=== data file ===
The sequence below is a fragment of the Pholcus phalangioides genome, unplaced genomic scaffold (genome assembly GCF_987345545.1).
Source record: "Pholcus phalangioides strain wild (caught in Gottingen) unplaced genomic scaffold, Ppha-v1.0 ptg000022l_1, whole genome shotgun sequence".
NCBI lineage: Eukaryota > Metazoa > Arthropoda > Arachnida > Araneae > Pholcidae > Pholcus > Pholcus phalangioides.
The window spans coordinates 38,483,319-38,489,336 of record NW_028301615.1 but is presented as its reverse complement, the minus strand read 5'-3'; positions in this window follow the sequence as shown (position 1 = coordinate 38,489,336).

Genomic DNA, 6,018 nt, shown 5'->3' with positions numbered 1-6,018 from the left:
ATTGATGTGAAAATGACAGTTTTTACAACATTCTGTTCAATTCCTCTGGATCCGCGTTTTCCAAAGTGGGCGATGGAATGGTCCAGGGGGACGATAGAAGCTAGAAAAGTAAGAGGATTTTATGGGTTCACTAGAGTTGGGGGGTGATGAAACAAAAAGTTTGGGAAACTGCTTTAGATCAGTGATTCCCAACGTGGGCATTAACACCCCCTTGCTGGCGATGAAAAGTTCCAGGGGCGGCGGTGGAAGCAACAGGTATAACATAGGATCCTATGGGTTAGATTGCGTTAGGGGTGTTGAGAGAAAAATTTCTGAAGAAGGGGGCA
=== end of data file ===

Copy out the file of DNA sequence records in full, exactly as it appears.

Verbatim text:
The sequence below is a fragment of the Pholcus phalangioides genome, unplaced genomic scaffold (genome assembly GCF_987345545.1).
Source record: "Pholcus phalangioides strain wild (caught in Gottingen) unplaced genomic scaffold, Ppha-v1.0 ptg000022l_1, whole genome shotgun sequence".
NCBI lineage: Eukaryota > Metazoa > Arthropoda > Arachnida > Araneae > Pholcidae > Pholcus > Pholcus phalangioides.
The window spans coordinates 38,483,319-38,489,336 of record NW_028301615.1 but is presented as its reverse complement, the minus strand read 5'-3'; positions in this window follow the sequence as shown (position 1 = coordinate 38,489,336).

Genomic DNA, 6,018 nt, shown 5'->3' with positions numbered 1-6,018 from the left:
ATTGATGTGAAAATGACAGTTTTTACAACATTCTGTTCAATTCCTCTGGATCCGCGTTTTCCAAAGTGGGCGATGGAATGGTCCAGGGGGACGATAGAAGCTAGAAAAGTAAGAGGATTTTATGGGTTCACTAGAGTTGGGGGGTGATGAAACAAAAAGTTTGGGAAACTGCTTTAGATCAGTGATTCCCAACGTGGGCATTAACACCCCCTTGCTGGCGATGAAAAGTTCCAGGGGCGGCGGTGGAAGCAACAGGTATAACATAGGATCCTATGGGTTAGATTGCGTTAGGGGTGTTGAGAGAAAAATTTCTGAAGAAGGGGGCA